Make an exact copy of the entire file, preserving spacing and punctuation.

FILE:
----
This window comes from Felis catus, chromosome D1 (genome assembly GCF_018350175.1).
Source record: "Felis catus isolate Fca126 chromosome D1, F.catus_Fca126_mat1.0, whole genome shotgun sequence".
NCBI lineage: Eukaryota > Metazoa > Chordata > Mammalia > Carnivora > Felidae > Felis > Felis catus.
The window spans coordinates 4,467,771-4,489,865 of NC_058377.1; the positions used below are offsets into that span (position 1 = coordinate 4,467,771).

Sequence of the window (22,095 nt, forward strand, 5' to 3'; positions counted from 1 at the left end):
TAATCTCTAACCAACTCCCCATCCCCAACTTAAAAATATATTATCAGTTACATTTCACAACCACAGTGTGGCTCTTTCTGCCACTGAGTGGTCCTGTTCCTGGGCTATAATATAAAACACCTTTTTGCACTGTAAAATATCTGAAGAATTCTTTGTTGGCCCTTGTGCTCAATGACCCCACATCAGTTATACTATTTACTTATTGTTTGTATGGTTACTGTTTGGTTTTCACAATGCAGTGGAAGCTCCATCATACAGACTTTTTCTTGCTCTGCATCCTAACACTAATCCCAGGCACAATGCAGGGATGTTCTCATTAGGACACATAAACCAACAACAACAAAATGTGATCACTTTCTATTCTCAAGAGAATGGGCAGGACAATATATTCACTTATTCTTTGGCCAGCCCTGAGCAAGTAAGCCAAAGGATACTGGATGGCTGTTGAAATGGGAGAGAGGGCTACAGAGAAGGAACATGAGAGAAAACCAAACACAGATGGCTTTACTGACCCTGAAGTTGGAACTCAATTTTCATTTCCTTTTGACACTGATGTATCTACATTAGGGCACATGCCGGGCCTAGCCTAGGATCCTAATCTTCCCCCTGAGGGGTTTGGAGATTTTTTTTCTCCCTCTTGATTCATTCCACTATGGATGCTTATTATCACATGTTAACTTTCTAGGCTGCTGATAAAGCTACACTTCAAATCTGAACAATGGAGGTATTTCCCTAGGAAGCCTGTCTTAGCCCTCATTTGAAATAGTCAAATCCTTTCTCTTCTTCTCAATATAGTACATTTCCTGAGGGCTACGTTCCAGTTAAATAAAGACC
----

This window comes from Felis catus, chromosome D1 (genome assembly GCF_018350175.1).
Source record: "Felis catus isolate Fca126 chromosome D1, F.catus_Fca126_mat1.0, whole genome shotgun sequence".
NCBI lineage: Eukaryota > Metazoa > Chordata > Mammalia > Carnivora > Felidae > Felis > Felis catus.
The window spans coordinates 4,467,771-4,489,865 of NC_058377.1; the positions used below are offsets into that span (position 1 = coordinate 4,467,771).

Sequence of the window (22,095 nt, forward strand, 5' to 3'; positions counted from 1 at the left end):
TAATCTCTAACCAACTCCCCATCCCCAACTTAAAAATATATTATCAGTTACATTTCACAACCACAGTGTGGCTCTTTCTGCCACTGAGTGGTCCTGTTCCTGGGCTATAATATAAAACACCTTTTTGCACTGTAAAATATCTGAAGAATTCTTTGTTGGCCCTTGTGCTCAATGACCCCACATCAGTTATACTATTTACTTATTGTTTGTATGGTTACTGTTTGGTTTTCACAATGCAGTGGAAGCTCCATCATACAGACTTTTTCTTGCTCTGCATCCTAACACTAATCCCAGGCACAATGCAGGGATGTTCTCATTAGGACACATAAACCAACAACAACAAAATGTGATCACTTTCTATTCTCAAGAGAATGGGCAGGACAATATATTCACTTATTCTTTGGCCAGCCCTGAGCAAGTAAGCCAAAGGATACTGGATGGCTGTTGAAATGGGAGAGAGGGCTACAGAGAAGGAACATGAGAGAAAACCAAACACAGATGGCTTTACTGACCCTGAAGTTGGAACTCAATTTTCATTTCCTTTTGACACTGATGTATCTACATTAGGGCACATGCCGGGCCTAGCCTAGGATCCTAATCTTCCCCCTGAGGGGTTTGGAGATTTTTTTTCTCCCTCTTGATTCATTCCACTATGGATGCTTATTATCACATGTTAACTTTCTAGGCTGCTGATAAAGCTACACTTCAAATCTGAACAATGGAGGTATTTCCCTAGGAAGCCTGTCTTAGCCCTCATTTGAAATAGTCAAATCCTTTCTCTTCTTCTCAATATAGTACATTTCCTGAGGGCTACGTTCCAGTTAAATAAAGACC